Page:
Commission for Global Dimensions of Student Development
By Sarina Chugani Molina

As a teacher educator and English teacher of over 20 years, I have learned much from my work with refugees, migrant, immigrant and international students and teachers both in domestic and international contexts. 

As an international student and multilingual user of English myself, I came to realize the different ways in which I conceptualized the world as an English speaker from the East that was quite different from the systems I experienced in the West.  Not only did it become important for me to articulate my background and understandings as I negotiated meaning with my American and international friends, I also had to learn to navigate the world of academia without any prior knowledge of the inner workings of the system.  I share here two broad areas of research that have informed my work with my international students.  

Professor Molina engaging in dialogue with middle school students in Japan.

Picture: Professor Molina engaging in dialogue with middle school students in Japan.

Initiating our international students into the culture of our communities

In any organization, it is important to initiate new members into its system by articulating values, norms and expectations.  Likewise, for international students and many multilingual users of English who are not familiar with the world of western academia, it is also important to initiate them into the academic culture and the “know-how” of the system.  When speaking with instructors who work with international students, they often state how quiet they are, where they don’t often contribute to class discussions.  Lisa Delpit (1988) whose work focuses on working with students of diverse backgrounds in the K-12 arena, proposed five dimensions of the “culture of power” inherent in the classroom that can help us understand why this might be so. 

  1. Issues of power are enacted in classrooms.
  2. There are codes or rules for participating in power; that is, there is a “culture of power.”
  3. The rules of that culture of power are a reflection of the rules of the culture of those who have power.
  4. If you are not already a participant in the culture of power, being told explicitly the rules of that culture makes acquiring power easier.
  5. Those with power are frequently least aware of – or least willing to acknowledge – its existence.  Those with less power are often most aware of its existence (p. 282).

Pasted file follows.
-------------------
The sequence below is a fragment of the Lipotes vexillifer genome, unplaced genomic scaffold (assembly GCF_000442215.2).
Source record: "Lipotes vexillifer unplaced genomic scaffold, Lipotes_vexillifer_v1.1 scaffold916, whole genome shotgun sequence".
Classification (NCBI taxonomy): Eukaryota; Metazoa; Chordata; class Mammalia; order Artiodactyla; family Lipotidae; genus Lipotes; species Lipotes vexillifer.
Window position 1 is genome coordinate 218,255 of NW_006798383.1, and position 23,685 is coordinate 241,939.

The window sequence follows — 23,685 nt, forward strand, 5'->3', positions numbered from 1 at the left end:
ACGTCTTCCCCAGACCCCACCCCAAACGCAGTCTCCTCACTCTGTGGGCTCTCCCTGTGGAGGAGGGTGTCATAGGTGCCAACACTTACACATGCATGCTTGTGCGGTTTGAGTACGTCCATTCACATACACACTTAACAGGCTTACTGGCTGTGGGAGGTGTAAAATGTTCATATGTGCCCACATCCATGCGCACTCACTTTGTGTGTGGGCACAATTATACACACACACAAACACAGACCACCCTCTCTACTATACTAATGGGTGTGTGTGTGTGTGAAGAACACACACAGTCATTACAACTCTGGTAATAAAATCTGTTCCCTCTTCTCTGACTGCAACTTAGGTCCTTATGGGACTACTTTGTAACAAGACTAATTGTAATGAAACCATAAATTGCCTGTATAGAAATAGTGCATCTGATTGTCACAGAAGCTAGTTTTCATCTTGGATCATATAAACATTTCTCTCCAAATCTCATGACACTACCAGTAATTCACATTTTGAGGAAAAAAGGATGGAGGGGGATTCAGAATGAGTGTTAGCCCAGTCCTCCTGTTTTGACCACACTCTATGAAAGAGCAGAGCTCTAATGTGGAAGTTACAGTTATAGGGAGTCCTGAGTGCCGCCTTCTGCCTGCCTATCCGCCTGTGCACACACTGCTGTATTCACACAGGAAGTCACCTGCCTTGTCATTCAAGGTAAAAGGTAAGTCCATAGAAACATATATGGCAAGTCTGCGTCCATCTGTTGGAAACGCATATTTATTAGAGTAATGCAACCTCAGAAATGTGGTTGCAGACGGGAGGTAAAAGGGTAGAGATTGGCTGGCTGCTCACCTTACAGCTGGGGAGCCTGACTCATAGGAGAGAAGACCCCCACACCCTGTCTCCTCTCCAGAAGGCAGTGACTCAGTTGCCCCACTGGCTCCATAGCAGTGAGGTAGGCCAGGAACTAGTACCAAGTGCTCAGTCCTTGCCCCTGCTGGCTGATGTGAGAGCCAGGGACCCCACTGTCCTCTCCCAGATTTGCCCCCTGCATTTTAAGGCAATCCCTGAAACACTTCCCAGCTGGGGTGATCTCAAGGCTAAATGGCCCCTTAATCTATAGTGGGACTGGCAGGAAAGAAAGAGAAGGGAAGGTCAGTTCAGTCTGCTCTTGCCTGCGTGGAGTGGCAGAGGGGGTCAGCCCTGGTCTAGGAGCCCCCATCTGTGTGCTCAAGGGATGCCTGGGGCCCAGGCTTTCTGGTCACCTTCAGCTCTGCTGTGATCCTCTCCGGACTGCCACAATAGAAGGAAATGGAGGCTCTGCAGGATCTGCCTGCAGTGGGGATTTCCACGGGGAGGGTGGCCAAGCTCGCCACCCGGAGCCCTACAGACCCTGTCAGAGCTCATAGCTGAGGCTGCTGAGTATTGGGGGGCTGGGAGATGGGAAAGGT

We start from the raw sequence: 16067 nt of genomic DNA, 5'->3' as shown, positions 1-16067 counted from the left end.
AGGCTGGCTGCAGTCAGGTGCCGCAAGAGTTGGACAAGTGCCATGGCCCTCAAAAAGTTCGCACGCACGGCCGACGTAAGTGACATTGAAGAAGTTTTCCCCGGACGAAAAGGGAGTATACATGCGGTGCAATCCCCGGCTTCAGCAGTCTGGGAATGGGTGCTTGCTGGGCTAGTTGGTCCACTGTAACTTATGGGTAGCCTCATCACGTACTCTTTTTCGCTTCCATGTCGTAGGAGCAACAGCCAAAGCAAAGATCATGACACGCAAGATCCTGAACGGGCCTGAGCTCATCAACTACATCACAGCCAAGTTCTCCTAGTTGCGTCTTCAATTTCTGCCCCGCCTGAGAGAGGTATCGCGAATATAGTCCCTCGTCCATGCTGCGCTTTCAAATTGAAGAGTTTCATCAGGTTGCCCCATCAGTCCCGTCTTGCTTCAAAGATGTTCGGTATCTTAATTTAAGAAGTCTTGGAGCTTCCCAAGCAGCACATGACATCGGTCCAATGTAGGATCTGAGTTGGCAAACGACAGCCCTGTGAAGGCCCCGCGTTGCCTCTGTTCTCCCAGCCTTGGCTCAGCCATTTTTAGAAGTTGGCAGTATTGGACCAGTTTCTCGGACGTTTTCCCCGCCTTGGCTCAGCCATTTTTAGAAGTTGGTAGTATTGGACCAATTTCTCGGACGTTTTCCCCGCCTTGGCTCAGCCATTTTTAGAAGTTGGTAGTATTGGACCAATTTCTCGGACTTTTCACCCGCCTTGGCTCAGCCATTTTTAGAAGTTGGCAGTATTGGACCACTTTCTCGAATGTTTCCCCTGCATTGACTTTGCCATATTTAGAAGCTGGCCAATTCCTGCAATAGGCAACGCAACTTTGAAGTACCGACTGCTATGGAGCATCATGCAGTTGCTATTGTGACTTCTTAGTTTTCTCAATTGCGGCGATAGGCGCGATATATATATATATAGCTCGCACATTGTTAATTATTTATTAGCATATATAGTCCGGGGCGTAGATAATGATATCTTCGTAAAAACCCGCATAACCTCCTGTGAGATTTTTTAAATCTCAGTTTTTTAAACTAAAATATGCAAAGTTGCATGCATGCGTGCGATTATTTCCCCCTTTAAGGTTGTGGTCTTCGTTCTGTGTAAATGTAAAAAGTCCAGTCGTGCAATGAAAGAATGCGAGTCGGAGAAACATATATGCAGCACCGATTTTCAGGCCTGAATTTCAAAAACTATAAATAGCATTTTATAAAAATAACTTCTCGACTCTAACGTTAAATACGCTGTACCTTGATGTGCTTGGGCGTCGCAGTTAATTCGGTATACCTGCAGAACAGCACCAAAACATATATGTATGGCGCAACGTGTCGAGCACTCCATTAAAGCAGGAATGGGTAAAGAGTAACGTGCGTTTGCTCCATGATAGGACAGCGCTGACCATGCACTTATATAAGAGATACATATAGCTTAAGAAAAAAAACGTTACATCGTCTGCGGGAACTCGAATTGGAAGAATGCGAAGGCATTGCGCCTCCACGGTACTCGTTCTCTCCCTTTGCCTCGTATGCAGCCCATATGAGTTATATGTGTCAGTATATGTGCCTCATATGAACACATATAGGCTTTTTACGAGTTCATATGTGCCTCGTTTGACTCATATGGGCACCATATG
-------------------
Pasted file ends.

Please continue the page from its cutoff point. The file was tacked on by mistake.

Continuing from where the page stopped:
As professionals working with international students, it would be important to become aware of these dynamics within our communities or classrooms and articulate the implicit rules and expectations.  For example, we could invite our students into our discourse practices with an understanding that there are different cultural ways of participating in classroom discussions.  This may include providing sufficient wait time or opportunities to write before speaking. Frames that provide sentence starters on how to present a new idea, how to add to an idea, how to challenge or respectfully disagree with an idea can be helpful tool for our students who may be new to our academic discourse practice.  Within this initiation process, it is also important that our international students feel validated in a culture of care (Valenzuela, 1999).  For new international students, it might be important to consider where they may be in their cultural adjustment to the new environment.  Initially, they may feel euphoric or go through the “honeymoon” period.  As reality sets in, they may become upset or “hostile” to how different the customs and their place is within this new society. Overtime, they will begin to adjust, become aware of and accept the differences, where some may even feel like this new environment feels more like home to them than going back to their home countries, which may generate a form of reverse culture shock.  Meeting our international students where they are at is what Valenzuela defines as authentic care, which is “a form of caring that emphasizes relations of reciprocity between teachers and students (Valenzuela, 1999, p. 61).”  Réndon (1994; 2009) also calls on teachers to validate their students through a caring relationship, which she describes as “an enabling, confirming, and supportive process initiated by in-and-out of class agents that fosters academic and interpersonal development (Réndon, 1994, p. 44).  As we work with our international students in our classrooms, it is important to hold them to a high standard as we do for all of our students.  However, Noddings (1984) cautions us that having high expectations can be another form of “product control” unless the teacher is able to “see and receive the other – see clearly what [s]he has done, and receive the feelings in which it was done (p. 196).”  What this means is to not only praise the student for what he or she was able to do in their assignments and contributions in class, but show them where they need to go through authentic, honest feedback with an understanding of the different cultural assumptions and practices they may bring to their work.  What this means is that having high expectations for all students does not entail watering down the subject matter in any sense (Nieto, 2002), as much as it is providing the appropriate scaffolding to ensure the learning of the desired objectives and goals.  Darling-Hammond & Lieberman (2012) believe that this embracing of different cultural assumptions and practices can lead to deeper learning.